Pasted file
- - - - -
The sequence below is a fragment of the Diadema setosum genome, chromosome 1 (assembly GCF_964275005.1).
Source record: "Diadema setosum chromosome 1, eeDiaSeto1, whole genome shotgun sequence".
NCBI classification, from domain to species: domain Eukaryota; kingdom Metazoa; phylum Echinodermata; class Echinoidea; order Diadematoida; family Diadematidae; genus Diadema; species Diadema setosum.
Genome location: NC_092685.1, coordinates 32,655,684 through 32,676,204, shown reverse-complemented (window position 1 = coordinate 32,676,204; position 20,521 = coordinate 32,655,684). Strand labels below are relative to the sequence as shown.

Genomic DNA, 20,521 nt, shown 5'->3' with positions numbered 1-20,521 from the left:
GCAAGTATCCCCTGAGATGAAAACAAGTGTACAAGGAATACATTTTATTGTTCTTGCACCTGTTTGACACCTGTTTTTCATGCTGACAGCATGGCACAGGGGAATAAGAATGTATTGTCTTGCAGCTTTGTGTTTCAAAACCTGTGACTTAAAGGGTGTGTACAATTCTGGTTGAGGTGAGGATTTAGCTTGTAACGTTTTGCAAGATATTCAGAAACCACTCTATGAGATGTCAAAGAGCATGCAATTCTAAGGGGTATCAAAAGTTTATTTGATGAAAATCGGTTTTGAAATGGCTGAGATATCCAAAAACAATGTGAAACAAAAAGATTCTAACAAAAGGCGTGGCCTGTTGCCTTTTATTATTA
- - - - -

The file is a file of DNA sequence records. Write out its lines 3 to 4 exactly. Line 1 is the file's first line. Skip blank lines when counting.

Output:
NCBI classification, from domain to species: domain Eukaryota; kingdom Metazoa; phylum Echinodermata; class Echinoidea; order Diadematoida; family Diadematidae; genus Diadema; species Diadema setosum.
Genome location: NC_092685.1, coordinates 32,655,684 through 32,676,204, shown reverse-complemented (window position 1 = coordinate 32,676,204; position 20,521 = coordinate 32,655,684). Strand labels below are relative to the sequence as shown.